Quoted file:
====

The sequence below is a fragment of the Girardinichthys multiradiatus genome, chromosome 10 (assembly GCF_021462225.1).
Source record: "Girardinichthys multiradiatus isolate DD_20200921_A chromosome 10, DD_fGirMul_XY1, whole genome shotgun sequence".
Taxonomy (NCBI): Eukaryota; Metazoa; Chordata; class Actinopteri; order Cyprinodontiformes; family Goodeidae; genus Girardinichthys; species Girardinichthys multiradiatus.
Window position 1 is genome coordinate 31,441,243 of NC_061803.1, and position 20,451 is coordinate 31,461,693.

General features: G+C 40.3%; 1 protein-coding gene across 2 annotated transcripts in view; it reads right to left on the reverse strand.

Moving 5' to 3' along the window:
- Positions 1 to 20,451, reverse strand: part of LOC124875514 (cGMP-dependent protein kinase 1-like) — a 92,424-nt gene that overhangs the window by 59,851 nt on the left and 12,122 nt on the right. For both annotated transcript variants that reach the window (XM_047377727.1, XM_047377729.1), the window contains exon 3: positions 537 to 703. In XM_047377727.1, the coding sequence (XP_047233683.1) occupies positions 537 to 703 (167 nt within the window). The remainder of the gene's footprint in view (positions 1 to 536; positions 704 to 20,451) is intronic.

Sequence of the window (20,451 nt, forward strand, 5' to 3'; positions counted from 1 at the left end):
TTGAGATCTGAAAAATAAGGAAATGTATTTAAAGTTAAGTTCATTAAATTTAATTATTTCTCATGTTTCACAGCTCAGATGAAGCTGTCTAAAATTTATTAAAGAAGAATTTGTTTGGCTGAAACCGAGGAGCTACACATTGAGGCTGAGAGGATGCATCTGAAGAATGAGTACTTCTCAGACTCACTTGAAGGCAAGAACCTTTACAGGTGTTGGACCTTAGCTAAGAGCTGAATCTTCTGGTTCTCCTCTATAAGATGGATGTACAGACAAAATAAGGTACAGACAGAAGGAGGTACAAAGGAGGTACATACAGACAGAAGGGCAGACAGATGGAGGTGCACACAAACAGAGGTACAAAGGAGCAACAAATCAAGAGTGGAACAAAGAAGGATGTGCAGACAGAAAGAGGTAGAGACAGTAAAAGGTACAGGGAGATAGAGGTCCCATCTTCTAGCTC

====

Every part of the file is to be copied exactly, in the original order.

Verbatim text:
The sequence below is a fragment of the Girardinichthys multiradiatus genome, chromosome 10 (assembly GCF_021462225.1).
Source record: "Girardinichthys multiradiatus isolate DD_20200921_A chromosome 10, DD_fGirMul_XY1, whole genome shotgun sequence".
Taxonomy (NCBI): Eukaryota; Metazoa; Chordata; class Actinopteri; order Cyprinodontiformes; family Goodeidae; genus Girardinichthys; species Girardinichthys multiradiatus.
Window position 1 is genome coordinate 31,441,243 of NC_061803.1, and position 20,451 is coordinate 31,461,693.

General features: G+C 40.3%; 1 protein-coding gene across 2 annotated transcripts in view; it reads right to left on the reverse strand.

Moving 5' to 3' along the window:
- Positions 1 to 20,451, reverse strand: part of LOC124875514 (cGMP-dependent protein kinase 1-like) — a 92,424-nt gene that overhangs the window by 59,851 nt on the left and 12,122 nt on the right. For both annotated transcript variants that reach the window (XM_047377727.1, XM_047377729.1), the window contains exon 3: positions 537 to 703. In XM_047377727.1, the coding sequence (XP_047233683.1) occupies positions 537 to 703 (167 nt within the window). The remainder of the gene's footprint in view (positions 1 to 536; positions 704 to 20,451) is intronic.

Sequence of the window (20,451 nt, forward strand, 5' to 3'; positions counted from 1 at the left end):
TTGAGATCTGAAAAATAAGGAAATGTATTTAAAGTTAAGTTCATTAAATTTAATTATTTCTCATGTTTCACAGCTCAGATGAAGCTGTCTAAAATTTATTAAAGAAGAATTTGTTTGGCTGAAACCGAGGAGCTACACATTGAGGCTGAGAGGATGCATCTGAAGAATGAGTACTTCTCAGACTCACTTGAAGGCAAGAACCTTTACAGGTGTTGGACCTTAGCTAAGAGCTGAATCTTCTGGTTCTCCTCTATAAGATGGATGTACAGACAAAATAAGGTACAGACAGAAGGAGGTACAAAGGAGGTACATACAGACAGAAGGGCAGACAGATGGAGGTGCACACAAACAGAGGTACAAAGGAGCAACAAATCAAGAGTGGAACAAAGAAGGATGTGCAGACAGAAAGAGGTAGAGACAGTAAAAGGTACAGGGAGATAGAGGTCCCATCTTCTAGCTC